Here’s is David Ronfeldt’s reaction to our critique formulated here and which concerned his new update to his seminal paper on cyberocracy:
“Michel et al. — Fair enough. Interesting too. Some comments in reply:
At first sight, I thought your criticisms meant we had generally neglected p2p networks. But that can’t be. We make a big deal out of the rise of network forms of organization, including “p2p” (though I have previously preferred the term “all-channel”).
Then I saw you refer to “peer production” (a la Benkler?), as found among open-source undertakings for software development and file-sharing. Well, that we do not attend to. I view it mostly as an innovation in a part of the economy — one that engages a proposition for my TIMN effort, and I’d rather take it up when I get around to doing the rise-of-markets chapter for that study.
[See below for a reminder of what TIMN is about. The proposition is that the rise of a new form (and its realm) has effects that modify the existing forms/realms. Thus, state hierarchies get modified by market principles to generate liberal democracies. Today, capitalist markets are being modified by network principles to generate new modes of social production. But I digress.]
However, I finally spotted that you were mainly referring to “peer-governed civil-society networks” that include newer kinds of entities than just NGOs and NPOs. Hmmm. Well, the paper does repeatedly emphasize NGOs and NPOs, partly for shorthand reasons, and it wouldn’t have taken much extra space to add epistemic communities, virtual associations, and other new network entities to the picture, not to mention individuals, as we have done in other writings. Moreover, on review, I see I left out a phrase I’ve used in the past to help cover such possibilities, by referring to the emergence from civil society “of a new network-based realm whose name and nature are not yet known.” I’m certainly not supposing that all of civil society will fold into this new realm. Maybe Danielle and I can edit for all this before long.
I try to keep an eye out for innovative entities and networks that transcend existing NGO/NPO-related categories. But I’ve not spotted a lot yet, even less when it comes to durable new entities that would be of interest to policymakers and could participate in governance programs. It will be interesting to see what happens to the “Obama network” in this regard.
Amid all this, you found our second section in the Postscript “disappointing, as a third nonprofit sector already existed.” Well, yes, it has kind of existed for a little over a decade or so. But that isn’t long. Researchers didn’t make much of it as a social or third sector until the 1980s-90s (see our citations). Policymakers still aren’t sure about it, from what I’ve seen. Our point is that its significance will be for sure when policy dialogue shifts — when it moves beyond the standard public-private, government-or-market categorizing, and engages a language that means going in distinctly new directions.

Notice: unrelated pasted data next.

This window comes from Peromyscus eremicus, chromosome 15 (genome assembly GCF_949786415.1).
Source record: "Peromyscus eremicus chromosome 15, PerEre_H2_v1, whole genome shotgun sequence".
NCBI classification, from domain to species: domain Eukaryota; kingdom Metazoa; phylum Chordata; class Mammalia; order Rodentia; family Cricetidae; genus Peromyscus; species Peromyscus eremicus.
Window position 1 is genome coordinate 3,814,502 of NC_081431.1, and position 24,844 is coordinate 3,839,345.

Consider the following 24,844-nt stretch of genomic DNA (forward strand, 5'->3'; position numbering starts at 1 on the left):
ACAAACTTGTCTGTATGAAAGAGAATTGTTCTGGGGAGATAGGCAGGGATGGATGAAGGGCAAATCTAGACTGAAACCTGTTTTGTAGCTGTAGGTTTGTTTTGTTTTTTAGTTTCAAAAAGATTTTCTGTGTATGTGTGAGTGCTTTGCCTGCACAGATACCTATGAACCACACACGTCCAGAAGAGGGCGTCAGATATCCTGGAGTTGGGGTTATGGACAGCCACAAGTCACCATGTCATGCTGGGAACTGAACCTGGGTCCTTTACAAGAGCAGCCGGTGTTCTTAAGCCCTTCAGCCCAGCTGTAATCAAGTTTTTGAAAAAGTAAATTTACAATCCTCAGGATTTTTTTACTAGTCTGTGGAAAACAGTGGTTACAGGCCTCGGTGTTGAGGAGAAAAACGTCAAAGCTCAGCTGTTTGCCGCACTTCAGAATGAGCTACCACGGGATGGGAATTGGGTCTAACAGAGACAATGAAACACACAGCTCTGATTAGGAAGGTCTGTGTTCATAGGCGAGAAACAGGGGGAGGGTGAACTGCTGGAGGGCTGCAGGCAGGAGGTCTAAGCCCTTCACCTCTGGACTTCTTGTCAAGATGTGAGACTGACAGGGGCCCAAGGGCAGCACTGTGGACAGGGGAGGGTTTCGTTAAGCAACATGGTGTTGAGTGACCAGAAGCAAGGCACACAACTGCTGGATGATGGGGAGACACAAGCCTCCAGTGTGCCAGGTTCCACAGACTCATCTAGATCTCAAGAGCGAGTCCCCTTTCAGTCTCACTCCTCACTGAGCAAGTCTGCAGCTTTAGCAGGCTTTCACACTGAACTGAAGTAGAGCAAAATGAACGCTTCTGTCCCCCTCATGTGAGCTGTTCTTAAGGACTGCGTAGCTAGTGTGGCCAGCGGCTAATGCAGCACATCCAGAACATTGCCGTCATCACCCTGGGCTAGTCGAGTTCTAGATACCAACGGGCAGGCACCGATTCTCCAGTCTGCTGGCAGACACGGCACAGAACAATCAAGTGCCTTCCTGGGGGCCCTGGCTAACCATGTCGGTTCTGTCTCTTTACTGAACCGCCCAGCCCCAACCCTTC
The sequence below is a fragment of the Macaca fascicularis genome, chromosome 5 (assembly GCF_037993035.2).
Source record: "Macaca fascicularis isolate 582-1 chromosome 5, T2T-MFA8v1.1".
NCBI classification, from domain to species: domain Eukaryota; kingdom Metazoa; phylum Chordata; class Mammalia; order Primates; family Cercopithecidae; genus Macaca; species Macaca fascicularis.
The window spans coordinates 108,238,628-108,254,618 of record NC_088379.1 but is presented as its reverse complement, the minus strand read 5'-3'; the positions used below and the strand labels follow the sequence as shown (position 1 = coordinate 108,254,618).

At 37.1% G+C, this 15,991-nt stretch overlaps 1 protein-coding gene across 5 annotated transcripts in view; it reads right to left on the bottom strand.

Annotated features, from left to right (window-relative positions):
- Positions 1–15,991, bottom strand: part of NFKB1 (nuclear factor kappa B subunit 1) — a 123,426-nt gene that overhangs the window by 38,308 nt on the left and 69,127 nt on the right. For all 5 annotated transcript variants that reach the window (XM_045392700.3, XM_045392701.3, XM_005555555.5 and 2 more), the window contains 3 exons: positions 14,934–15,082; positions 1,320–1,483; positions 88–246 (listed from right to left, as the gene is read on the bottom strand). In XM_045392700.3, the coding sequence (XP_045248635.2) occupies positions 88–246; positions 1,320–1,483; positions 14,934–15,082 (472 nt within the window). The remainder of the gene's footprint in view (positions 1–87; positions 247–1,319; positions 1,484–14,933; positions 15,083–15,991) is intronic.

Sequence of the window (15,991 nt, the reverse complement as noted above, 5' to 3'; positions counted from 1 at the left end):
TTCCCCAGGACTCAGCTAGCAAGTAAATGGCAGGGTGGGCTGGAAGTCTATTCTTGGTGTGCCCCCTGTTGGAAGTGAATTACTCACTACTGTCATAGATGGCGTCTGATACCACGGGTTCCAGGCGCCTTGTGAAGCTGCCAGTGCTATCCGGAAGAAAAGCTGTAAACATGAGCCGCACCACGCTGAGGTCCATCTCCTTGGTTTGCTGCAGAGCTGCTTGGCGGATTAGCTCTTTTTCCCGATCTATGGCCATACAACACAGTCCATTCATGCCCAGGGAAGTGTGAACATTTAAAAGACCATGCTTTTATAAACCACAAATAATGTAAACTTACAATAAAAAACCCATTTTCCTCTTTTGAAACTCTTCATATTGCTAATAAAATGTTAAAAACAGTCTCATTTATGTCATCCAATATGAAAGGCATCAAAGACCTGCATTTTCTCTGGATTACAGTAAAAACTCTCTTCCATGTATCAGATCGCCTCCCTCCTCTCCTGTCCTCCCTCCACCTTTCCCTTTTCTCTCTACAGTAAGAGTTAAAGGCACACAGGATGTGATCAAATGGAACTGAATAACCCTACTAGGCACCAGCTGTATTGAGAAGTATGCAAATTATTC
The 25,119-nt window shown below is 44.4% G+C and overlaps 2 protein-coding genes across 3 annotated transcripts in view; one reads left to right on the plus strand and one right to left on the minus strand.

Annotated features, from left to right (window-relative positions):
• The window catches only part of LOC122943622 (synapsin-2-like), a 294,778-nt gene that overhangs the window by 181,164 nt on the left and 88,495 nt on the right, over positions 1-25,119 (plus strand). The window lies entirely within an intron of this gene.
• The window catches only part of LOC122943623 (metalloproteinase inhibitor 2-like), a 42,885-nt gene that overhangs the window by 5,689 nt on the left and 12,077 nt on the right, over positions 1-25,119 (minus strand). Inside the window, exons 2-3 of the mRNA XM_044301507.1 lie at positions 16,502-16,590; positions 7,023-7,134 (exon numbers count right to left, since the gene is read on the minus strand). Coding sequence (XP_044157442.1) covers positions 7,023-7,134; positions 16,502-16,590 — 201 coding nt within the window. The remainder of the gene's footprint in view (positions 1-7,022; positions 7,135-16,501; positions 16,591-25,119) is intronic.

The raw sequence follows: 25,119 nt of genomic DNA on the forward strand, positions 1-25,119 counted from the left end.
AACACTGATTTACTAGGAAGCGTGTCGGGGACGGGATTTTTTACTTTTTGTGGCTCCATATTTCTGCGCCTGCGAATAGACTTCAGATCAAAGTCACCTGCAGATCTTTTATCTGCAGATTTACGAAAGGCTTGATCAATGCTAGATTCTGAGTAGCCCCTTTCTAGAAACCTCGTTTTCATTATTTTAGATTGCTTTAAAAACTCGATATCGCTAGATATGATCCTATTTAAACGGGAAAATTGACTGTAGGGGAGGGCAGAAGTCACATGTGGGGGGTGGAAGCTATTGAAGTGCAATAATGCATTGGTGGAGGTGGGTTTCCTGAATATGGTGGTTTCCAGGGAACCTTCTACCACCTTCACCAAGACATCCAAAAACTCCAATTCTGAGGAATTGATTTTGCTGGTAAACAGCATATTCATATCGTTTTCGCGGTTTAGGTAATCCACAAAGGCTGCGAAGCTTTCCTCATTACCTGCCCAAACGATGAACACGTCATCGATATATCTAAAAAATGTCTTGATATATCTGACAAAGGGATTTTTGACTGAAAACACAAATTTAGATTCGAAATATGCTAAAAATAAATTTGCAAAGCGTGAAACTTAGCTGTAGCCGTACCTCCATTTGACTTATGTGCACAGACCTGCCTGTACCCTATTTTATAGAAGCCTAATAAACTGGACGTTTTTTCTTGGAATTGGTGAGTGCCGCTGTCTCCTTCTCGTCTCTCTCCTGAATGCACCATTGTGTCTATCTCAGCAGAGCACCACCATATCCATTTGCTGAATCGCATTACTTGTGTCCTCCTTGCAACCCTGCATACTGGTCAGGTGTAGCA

Later, you claim we have a “top-down bias.” But in fact, there is lots of room — and need — for bottom-up as well as side-to-side structures and processes in our vision. This is most evident in the section on sensory apparatuses, as in our references to sousveillance and collective intelligence. However, your comment is aimed at the section on networked governance. There we observe that hierarchy will persist; it is essential to some degree for states. But, even in the quote you use as an example of top-down bias, what we look forward to seeing are more networked partnerships between state and other actors. I figured it would be implicit that such networks would not have to be top-down hierarchical.
Perhaps you have a deeper critique in mind, akin to Kevin Carson’s interesting comments aspiring for p2p networks and p2p governance to displace hierarchies (not to mention markets too) as a main form of social organization. That networks are gaining ground relative to hierarchies and markets has been a key theme in my work for many years, esp. in writings with John Arquilla. We have even helped argue that networks can outfight hierarchies in some circumstances. But it is quite another matter to suppose that, over the long run, hierarchies (or markets) are goners, and networks their entirely preferable successors.
My theoretical stance stems from trying to figure out the TIMN framework and what it means for social evolution. As you may recall, it concerns how societies have developed four major forms of organization — tribes, hierarchical institutions, markets, and networks — and combined them (and their resulting realms) in a prefered progression that takes centuries to evolve: from monoform T, to biform T+I, to triform T+I+M, and next to quadraform T+I+M+N societies. As I see it, one of the underlying principles for success is balance: Each form, as it arises, is essential. For societies to achieve higher levels of systemic complexity, no form (or the realm it creates) should be allowed to dominate any other; some kind of balance and equilibrium should be built among these inherently contradictory forms and their realms. If correct, I regard that as science, not bias.
I hope to get back to working on this framework soon. Our cyberocracy paper relates to it, but I never meant for it to be a major endeavor.
One advantage of posting and sharing via SSRN is that the paper is not firmly published. After we see what other comments roll in, we could revise and repost.
I commend you on the material here on your blog. I’ve spent more time than before in browsing it, and I’m impressed. I’m also pleased that you’ve helped circulate our paper.
These are my personal, independent views (and Danielle’s may differ).